Here is a nice little comparison between the two votes. Have fun. http://www.latimes.com/news/local/la-2008election-prop8prop22,0,333635.htmlstory

I hate to say this, but the comparison is meaningless.

And why would that be?

Probably because one was a law and one an amendment. And I would agree with that argument if it wasn't for the CA Supreme Court transforming the situation. Nevertheless, one was a vote on a hypothetical, the other on a concrete concept.

And you think people saw a difference? LOL
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Dan the Roman
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« Reply #687 on: November 12, 2009, 07:01:44 am »
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Is anyone suprised by the result of the vote?  (I dont feel like reading 44 pages of replies.)

I must say I was surprised, pleasantly surprised.

not surprised. Gay marriage is not popular, even in liberal territory. I'm curious to see if the liberal theory: "it's a question of time because young voters are more gay-friendly" will work. It's based on the fact that young people will not change their mind in future.

Have you ever heard of prop 22? It was a gay marriage ban passed in California in 2000. Guess how much it passed by? It passed by slightly more than a 22 point margin in hippie, tree huggin, librul California. In 2008 it passed by only a 5 point margin. Why will that trend not continue?

Here is a nice little comparison between the two votes. Have fun. http://www.latimes.com/news/local/la-2008election-prop8prop22,0,333635.htmlstory

I hate to say this, but the comparison is meaningless.

And why would that be?

Probably because one was a law and one an amendment. And I would agree with that argument if it wasn't for the CA Supreme Court transforming the situation. Nevertheless, one was a vote on a hypothetical, the other on a concrete concept.

And you think people saw a difference? LOL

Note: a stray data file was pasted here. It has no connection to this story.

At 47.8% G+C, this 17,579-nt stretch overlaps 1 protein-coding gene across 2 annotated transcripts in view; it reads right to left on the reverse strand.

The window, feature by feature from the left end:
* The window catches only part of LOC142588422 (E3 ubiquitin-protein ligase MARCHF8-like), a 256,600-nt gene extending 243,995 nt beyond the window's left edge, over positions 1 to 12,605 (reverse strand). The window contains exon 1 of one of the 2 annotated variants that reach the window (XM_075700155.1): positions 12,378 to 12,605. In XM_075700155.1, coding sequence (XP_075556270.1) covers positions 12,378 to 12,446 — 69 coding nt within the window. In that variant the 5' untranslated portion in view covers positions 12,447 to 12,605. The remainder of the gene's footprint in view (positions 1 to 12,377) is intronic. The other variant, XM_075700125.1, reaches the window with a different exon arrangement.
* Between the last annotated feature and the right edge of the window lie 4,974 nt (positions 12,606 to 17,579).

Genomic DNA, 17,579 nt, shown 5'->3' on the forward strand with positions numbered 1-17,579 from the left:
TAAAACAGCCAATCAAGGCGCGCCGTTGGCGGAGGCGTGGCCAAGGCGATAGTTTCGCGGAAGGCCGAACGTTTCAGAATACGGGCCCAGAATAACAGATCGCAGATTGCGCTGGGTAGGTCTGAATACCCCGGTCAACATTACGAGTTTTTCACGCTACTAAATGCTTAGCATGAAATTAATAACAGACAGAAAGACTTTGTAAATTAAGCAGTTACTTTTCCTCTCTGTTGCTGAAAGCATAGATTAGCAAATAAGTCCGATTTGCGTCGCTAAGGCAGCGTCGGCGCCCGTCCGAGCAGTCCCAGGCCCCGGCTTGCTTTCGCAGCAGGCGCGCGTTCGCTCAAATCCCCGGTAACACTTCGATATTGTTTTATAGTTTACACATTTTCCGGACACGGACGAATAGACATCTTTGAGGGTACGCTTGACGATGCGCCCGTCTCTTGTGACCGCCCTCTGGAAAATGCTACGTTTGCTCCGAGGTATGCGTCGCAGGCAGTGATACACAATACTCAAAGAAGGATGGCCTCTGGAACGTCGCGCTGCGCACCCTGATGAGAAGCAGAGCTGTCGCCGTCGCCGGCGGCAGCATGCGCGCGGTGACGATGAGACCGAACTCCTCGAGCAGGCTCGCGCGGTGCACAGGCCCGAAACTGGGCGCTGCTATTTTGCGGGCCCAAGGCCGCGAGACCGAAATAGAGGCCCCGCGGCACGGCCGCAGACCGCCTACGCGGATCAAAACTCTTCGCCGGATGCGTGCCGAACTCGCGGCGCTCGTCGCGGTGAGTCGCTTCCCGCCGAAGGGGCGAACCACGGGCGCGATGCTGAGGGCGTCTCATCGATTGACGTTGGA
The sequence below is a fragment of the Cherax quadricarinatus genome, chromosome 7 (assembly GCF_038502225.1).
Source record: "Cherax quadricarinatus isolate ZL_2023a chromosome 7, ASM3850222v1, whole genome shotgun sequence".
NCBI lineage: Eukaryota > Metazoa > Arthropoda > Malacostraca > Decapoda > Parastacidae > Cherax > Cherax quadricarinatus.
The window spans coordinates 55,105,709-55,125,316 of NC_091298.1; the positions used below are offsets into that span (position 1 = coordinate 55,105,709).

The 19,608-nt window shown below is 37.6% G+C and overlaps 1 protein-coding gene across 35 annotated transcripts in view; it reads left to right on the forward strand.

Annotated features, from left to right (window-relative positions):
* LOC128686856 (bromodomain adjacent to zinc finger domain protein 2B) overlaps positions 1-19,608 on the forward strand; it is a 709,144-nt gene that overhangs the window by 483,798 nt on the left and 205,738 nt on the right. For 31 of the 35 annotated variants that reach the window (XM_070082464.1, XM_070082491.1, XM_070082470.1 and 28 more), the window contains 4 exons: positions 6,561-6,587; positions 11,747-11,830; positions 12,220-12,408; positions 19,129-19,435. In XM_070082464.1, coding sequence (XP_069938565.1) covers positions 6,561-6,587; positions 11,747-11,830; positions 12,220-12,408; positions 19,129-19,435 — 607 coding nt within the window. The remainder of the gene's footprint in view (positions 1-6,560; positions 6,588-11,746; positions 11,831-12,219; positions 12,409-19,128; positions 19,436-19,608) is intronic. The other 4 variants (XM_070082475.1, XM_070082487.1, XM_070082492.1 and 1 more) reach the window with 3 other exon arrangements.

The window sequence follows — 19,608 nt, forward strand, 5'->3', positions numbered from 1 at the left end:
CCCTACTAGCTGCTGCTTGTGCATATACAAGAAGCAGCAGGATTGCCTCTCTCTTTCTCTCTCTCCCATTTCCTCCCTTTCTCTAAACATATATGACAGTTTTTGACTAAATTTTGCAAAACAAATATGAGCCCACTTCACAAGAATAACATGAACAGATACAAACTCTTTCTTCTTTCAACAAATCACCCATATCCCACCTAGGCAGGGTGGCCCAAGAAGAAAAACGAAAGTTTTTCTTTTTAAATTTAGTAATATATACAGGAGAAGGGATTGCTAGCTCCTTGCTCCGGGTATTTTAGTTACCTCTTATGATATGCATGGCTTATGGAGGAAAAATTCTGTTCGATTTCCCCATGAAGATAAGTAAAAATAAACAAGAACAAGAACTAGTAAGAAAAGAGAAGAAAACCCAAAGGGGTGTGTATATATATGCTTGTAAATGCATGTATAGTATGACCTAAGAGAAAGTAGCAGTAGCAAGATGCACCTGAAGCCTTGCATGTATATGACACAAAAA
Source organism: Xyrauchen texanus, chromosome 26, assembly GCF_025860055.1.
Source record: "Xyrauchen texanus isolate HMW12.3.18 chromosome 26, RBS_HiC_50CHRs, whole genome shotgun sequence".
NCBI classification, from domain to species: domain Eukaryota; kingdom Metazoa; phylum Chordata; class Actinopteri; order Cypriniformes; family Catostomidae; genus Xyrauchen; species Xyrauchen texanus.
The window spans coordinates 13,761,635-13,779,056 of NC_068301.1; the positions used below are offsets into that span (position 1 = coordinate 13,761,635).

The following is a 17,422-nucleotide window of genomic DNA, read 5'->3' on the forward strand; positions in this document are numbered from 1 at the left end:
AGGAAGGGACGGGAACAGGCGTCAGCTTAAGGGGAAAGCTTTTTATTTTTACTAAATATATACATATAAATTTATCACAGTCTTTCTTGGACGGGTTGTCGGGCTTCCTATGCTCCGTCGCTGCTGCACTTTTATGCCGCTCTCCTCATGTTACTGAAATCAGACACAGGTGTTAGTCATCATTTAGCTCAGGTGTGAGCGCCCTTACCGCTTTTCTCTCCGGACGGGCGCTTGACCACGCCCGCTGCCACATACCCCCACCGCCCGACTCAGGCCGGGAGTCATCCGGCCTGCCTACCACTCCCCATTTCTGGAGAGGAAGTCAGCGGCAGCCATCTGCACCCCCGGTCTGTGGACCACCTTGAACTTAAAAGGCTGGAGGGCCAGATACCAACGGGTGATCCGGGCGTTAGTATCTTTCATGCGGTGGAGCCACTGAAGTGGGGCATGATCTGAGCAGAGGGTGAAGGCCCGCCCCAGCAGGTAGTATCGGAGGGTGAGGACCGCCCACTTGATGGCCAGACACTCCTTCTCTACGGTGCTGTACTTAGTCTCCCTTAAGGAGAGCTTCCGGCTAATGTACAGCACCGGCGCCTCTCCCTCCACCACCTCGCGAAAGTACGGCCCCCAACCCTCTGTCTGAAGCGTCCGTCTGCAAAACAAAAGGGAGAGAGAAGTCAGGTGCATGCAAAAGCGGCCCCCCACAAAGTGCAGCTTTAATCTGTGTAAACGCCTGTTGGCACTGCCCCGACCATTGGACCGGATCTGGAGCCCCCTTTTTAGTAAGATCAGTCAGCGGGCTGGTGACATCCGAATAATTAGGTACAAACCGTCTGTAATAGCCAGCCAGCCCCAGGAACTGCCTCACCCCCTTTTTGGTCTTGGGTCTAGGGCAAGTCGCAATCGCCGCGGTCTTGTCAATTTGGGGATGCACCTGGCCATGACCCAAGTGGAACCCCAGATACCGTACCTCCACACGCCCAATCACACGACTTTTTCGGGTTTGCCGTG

Probably not if the CA Supreme Court had not bothered to point it out to them fairly clearly.
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Alexander Hamilton
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« Reply #688 on: November 12, 2009, 11:43:29 am »
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Is anyone suprised by the result of the vote?  (I dont feel like reading 44 pages of replies.)

I must say I was surprised, pleasantly surprised.

not surprised. Gay marriage is not popular, even in liberal territory. I'm curious to see if the liberal theory: "it's a question of time because young voters are more gay-friendly" will work. It's based on the fact that young people will not change their mind in future.

Have you ever heard of prop 22? It was a gay marriage ban passed in California in 2000. Guess how much it passed by? It passed by slightly more than a 22 point margin in hippie, tree huggin, librul California. In 2008 it passed by only a 5 point margin. Why will that trend not continue?

Here is a nice little comparison between the two votes. Have fun. http://www.latimes.com/news/local/la-2008election-prop8prop22,0,333635.htmlstory

I hate to say this, but the comparison is meaningless.

And why would that be?

Probably because one was a law and one an amendment. And I would agree with that argument if it wasn't for the CA Supreme Court transforming the situation. Nevertheless, one was a vote on a hypothetical, the other on a concrete concept.